Why Connect?

George Fletcher gffletch at aol.com
Tue May 25 18:05:40 UTC 2010

+1 for "coherent identity framework"

So far I've seen existing use cases for....

* distributed federated identity -- OpenID
* protected/delegated API access -- OAuth
* identity attributes -- AX, SREG, Portable Contacts
* 3rd party asserted attributes -- ???
* authentication context -- PAPE
* levels of assurance (including greater than LOA1) -- ICAM profile, PAPE
* mobile support -- Artifact binding
* device/rich client/mobile API access - OAuth
* dynamic legal agreements -- Contract Exchange
* simple, consumer friendly, user experience -- ???
* identity agents (in browser support) -- ???
* trust framework/certification vs whitelisting -- OIX, Kantara working 
* support multiple security profiles (public key cryptography) -- ???
* "single" sign out -- ???
* well defined extension mechanism -- OpenID
* multi-hop delegated API access (twitter client -> twitpic use case) -- ???
* simplified discovery -- webfinger
* structured tokens (required for protected discovery <Link>) -- SWT?
* (many more I'm sure... we should add to the list)

As an RP, I have a requirement for identifier backward compatibility 
(basically, a user can't lose their data because the underlying protocol 
changed). Personally, I'm agnostic to the syntax of the protocol.

So my plea to the OpenID community is to take a use case approach and 
then use the appropriate technology to solve these use cases. I can see 
great value to OpenID and OAuth if the v.Next and OpenID Connect 
charters could merge into a "coherent identity framework":)


On 5/25/10 12:35 PM, Eran Hammer-Lahav wrote:
> It isn't much different from white listing providers, or using buttons instead of an input box as is common today. Reality is that until we solve the legal issues around trust and liability, the technical solution doesn't matter. Standard machine readable TOS is just the first step. Figuring out the issue of liability is a much bigger issue which is key to any meaningful OpenID adoption.
> I view the OpenID Connect proposal as a to-do list for the OAuth community to fill in the missing pieces. For example, OAuth needs to support endpoint discovery, unregistered clients, basic immediate mode and username support, and request and response signatures with either symmetric or asymmetric secrets. These are all *OAuth* elements that should be standardized by the OAuth community in the IETF.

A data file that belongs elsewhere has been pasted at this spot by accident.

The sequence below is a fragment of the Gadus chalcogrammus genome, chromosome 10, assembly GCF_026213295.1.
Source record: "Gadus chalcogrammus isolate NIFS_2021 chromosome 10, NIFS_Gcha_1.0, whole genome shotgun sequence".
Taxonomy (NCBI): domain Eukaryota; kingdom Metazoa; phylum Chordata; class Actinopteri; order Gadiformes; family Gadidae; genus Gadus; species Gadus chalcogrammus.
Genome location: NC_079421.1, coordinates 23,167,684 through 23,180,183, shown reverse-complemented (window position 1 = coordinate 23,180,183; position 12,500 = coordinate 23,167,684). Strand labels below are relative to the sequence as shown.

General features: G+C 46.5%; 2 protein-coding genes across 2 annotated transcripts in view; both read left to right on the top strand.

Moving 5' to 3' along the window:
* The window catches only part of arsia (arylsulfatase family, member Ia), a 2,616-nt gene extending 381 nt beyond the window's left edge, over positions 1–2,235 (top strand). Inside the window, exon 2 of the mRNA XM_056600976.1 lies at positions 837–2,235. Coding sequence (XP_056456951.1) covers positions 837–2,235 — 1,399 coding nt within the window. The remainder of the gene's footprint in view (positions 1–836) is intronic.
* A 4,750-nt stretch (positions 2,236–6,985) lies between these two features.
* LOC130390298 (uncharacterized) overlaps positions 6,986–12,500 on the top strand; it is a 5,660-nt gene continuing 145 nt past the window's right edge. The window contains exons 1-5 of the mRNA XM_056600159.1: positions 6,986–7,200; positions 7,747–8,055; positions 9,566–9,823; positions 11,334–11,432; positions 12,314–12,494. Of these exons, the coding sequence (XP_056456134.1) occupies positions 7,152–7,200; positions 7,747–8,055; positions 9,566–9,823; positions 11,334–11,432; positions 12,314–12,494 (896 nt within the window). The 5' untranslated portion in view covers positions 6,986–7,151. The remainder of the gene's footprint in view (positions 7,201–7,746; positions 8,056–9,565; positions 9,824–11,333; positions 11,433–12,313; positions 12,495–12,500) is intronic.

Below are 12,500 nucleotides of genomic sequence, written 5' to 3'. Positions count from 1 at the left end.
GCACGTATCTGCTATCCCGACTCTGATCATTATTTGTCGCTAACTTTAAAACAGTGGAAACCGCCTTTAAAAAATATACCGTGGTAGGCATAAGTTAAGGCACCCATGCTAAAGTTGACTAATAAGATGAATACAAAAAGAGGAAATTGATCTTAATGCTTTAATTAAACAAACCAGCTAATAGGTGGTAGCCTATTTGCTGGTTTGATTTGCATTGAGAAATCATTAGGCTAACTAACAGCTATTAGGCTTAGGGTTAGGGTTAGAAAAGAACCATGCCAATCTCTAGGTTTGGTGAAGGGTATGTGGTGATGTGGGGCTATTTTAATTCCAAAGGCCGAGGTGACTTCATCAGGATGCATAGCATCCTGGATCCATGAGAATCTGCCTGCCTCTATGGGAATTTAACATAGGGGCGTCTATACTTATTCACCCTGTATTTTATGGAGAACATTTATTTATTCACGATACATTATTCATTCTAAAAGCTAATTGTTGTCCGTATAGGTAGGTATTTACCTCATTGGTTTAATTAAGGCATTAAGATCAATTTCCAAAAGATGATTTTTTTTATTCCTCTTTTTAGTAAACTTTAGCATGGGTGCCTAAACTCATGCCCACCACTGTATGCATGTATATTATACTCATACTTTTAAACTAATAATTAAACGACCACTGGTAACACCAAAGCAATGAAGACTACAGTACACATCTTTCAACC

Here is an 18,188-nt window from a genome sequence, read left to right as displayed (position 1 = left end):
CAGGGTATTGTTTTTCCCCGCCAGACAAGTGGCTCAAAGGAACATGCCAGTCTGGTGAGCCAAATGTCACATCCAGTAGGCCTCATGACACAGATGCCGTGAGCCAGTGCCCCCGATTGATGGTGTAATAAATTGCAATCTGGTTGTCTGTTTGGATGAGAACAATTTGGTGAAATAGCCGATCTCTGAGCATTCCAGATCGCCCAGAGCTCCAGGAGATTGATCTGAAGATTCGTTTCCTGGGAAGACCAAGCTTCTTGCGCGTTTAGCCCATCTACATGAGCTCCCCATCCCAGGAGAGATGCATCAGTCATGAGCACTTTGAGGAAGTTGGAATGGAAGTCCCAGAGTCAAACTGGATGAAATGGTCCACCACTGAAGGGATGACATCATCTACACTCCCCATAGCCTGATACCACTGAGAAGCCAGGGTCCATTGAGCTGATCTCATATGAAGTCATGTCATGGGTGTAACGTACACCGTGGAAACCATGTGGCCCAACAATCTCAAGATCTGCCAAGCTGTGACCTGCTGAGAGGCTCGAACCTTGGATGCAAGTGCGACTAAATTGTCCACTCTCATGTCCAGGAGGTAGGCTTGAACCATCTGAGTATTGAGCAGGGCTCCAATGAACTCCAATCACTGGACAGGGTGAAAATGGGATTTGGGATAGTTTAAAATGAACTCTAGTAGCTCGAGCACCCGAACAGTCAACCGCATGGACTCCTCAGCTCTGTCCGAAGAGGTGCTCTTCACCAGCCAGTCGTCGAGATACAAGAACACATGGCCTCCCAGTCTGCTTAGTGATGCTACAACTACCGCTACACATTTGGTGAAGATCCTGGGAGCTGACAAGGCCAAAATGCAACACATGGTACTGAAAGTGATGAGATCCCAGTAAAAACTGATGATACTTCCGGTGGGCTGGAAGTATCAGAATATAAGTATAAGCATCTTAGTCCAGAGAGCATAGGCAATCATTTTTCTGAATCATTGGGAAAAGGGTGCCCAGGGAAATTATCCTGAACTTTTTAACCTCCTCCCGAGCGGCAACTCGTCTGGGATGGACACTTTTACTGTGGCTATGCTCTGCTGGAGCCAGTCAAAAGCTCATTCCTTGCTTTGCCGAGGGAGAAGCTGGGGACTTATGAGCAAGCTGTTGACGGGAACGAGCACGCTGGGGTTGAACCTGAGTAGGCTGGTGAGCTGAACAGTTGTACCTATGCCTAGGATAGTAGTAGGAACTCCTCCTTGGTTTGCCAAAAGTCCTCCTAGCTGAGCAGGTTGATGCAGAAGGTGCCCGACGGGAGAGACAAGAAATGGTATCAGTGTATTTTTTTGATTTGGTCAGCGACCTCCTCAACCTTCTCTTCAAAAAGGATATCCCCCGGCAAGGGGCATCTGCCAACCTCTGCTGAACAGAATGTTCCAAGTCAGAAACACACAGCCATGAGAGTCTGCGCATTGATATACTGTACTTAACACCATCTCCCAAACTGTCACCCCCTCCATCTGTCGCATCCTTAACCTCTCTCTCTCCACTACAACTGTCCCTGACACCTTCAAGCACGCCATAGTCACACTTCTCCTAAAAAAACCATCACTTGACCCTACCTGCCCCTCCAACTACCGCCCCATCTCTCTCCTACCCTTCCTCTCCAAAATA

> However, putting these components together for a coherent identity framework is what I expect from the OpenID community. It will probably mean that the OpenID WG will need to work closely with the OAuth WG and provide feedback and requirements. But at the end, someone will need to write a spec that puts this all together and that should be the OpenID foundation, even if this spec is not much more than glue.
>> -----Original Message-----
>> From: openid-specs-bounces at lists.openid.net [mailto:openid-specs-
>> bounces at lists.openid.net] On Behalf Of Monroe, Grant
>> Sent: Tuesday, May 25, 2010 5:36 AM
>> To: David Recordon
>> Cc: Joseph Smarr; OpenID Board (public); openid-specs at lists.openid.net
>> Subject: Re: Why Connect?
>>> Eran Hammer-Lahav (with a +1 from Chuck Mortimore):
>>>> My guess is that an OAuth identity layer will not be a good thing for
>>>> OpenID adoption. OAuth providers will get it for free.
>> You know what's not good for adoption? Having to go to 20 different
>> developer portals. Trying to figure out how to create an OAuth application in
>> 20 different ways. Verifying your domain in 20 different ways. Agreeing to 20
>> different terms of service.
>> I know that the OpenID Connect proposal mentions an association step, but
>> if all the major providers wind up requiring preregistration, it is a moot point.
>> My gut is that using OAuth as the base will be very good for a few players,
>> and bad for identity on the whole.
>> --
>> Grant Monroe
>> JanRain, Inc.
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